composting in action; some local practices

1.

Individual residence using back yard (Shelley)

Number of people using:1.

Number of people using this method in Rochester area: Good question!


Equipment involved: Hardy plastic bin with top. Plus two passive piles: three-sided pile for leaves; stake and netting structure.

Where is it? Way back in the yard with a back door holding container for the winter.













What can be composted: Vegetable kitchen scraps, yard debris, coffee, coffee filters.

Cost: Almost nothing! The bin was a hand-me-down.

What happens to the compost? It turns into compost over a year, yields 4-6 four-gallon buckets a year.



How long using this method? 12-15 years.

Satisfaction: 10/10, very satisfied.

Comments: I talk it up with my neighbors and most start up in their own back yards. When I moved recently the new neighbors hadn't caught on yet, so I'm talking it up some more.








2.

Individual residence using commercial service (Marti)

Number of people using 1

Number of people using this service: 1,000 residentials

Name of provider: Community Composting communitycomposting.org (There are others, too. This article is not an endorsement of a particular organization or business.)



Equipment involved: one green 4-gallon bin.

Where is it? Inside back door.

What can be composted? All table scraps including meat, bones, eggshells, paper towels, toilet paper rolls, coffee grounds and filters, indoor plants, yard waste.

Pick up weekly, choose a spot visible from the street. Bucket replaced with clean bucket.

Cost: $19/month, shared with neighbor as a single pickup, splitting a $38 charge.






What happens to the compost? compost delivered to household, 1-3 bags, depending on duration of service.

How long using this method? 4 years.

Satisfaction: 10/10, very satisfied.

Comments: It feels good knowing that food and

household waste will not go to the landfill!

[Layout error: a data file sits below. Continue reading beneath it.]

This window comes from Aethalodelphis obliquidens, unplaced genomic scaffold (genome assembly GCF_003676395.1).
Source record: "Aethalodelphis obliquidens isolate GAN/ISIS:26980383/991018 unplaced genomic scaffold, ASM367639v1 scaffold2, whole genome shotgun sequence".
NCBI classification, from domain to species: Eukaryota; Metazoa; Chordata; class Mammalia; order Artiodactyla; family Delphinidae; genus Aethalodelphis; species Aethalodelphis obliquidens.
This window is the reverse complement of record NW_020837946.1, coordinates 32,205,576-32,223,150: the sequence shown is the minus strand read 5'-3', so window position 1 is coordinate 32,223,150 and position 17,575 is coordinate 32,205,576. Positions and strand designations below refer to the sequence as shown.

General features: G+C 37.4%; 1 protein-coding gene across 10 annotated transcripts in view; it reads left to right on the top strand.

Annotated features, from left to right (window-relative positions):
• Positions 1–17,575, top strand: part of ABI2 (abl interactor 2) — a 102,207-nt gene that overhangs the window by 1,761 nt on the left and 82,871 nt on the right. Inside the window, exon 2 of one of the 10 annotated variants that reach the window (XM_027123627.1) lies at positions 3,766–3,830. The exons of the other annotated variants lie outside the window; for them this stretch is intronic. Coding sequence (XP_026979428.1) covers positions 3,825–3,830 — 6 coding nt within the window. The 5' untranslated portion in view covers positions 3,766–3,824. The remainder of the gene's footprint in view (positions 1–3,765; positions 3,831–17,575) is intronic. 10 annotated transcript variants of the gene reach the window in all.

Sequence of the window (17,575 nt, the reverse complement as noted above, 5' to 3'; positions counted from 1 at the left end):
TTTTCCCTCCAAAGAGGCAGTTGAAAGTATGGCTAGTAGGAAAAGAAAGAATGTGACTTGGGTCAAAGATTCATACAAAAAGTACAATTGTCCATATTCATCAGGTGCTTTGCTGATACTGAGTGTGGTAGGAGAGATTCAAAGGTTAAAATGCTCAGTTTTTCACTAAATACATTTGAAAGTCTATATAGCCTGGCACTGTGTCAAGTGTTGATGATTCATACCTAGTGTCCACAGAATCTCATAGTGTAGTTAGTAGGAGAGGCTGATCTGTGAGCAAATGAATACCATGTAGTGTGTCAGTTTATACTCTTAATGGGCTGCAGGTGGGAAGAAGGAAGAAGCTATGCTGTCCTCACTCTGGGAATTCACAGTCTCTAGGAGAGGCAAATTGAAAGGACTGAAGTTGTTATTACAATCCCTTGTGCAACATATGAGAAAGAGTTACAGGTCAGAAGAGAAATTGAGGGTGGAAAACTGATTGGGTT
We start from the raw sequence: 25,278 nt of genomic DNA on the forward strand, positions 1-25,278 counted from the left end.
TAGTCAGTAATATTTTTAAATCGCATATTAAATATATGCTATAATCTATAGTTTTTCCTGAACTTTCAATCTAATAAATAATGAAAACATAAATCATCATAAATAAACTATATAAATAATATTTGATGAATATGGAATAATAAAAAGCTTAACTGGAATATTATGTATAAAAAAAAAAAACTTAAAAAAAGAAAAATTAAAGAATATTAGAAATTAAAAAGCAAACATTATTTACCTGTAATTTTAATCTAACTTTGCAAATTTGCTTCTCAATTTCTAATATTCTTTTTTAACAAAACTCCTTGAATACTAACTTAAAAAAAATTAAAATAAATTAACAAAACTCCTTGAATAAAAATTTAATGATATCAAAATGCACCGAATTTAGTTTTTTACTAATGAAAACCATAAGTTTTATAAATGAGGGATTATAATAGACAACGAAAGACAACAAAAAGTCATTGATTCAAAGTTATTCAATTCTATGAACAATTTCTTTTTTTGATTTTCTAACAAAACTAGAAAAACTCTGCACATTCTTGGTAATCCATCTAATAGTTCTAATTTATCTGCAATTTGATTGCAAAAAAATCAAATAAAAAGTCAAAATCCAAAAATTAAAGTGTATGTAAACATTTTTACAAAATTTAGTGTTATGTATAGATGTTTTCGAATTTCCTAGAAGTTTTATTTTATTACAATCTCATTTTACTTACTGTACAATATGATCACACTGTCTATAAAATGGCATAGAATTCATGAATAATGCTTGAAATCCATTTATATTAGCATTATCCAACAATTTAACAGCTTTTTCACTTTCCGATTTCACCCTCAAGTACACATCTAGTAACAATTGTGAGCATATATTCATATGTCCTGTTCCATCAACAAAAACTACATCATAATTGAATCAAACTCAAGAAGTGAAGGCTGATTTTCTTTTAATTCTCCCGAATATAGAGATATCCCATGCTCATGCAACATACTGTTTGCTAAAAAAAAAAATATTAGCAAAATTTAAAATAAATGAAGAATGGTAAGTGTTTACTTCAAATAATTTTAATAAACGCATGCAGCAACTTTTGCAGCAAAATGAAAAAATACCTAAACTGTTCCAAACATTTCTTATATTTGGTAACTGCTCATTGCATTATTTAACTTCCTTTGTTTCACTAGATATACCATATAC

3.

Congregation using commercial service (Temple Sinai, Jackie)

Number of households using: at least 12, additions may be coming.

Name of provider: Impact Earth (impactearthroc.com).


Equipment involved: 5 gallon white pail with lid.

Where is it? Pallet off to side of the building with empty containers, replaced with full containers during Sunday school period.

What can be composted? Lots! Check the website.

What cannot be composted? Human or animal waste, plastic bags or utensils, non-biodegradable materials.


Cost: $75 for 6 months ($12.50 per month)

What happens to the compost? Participants receive a bucket of compost twice a year. The company also provides compost for local organic farms.

How long using this method? One month.

Satisfaction: Very satisfied.


Comments: The company came to two parent meetings in October to explain the program and the congregation started up in November. If a household expects an unusual amount of compostables such as scraps from a large event, additional containers may be picked up at Brighton Farmers Market or the Public Market downtown. A kitchen service is also planned, 2 buckets for $24 a month or large toter $40 a month. Impact Earth can also provide compostable paper cups, etc. and has a zero waste philosophy.


4.

Individual residence transporting to store for commercial service (Sarah/Abundance)

Number of people using: one household, two people.

Provider: Community Composting.

Equipment involved: One green bucket.


What can and cannot be composted: same as for #2

Cost: $10 to "buy" the bucket, then $4 every time you bring it in to swap, paid at Abundance.

How long using this method? Just started.

Satisfaction: So far so good!


Comments: It's good that even bread or greasy food can be included in the bucket. Anything that is scraped from a dinner plate goes in. The swap doesn't need to be a special trip if you're grocery shopping anyway. No set day required.



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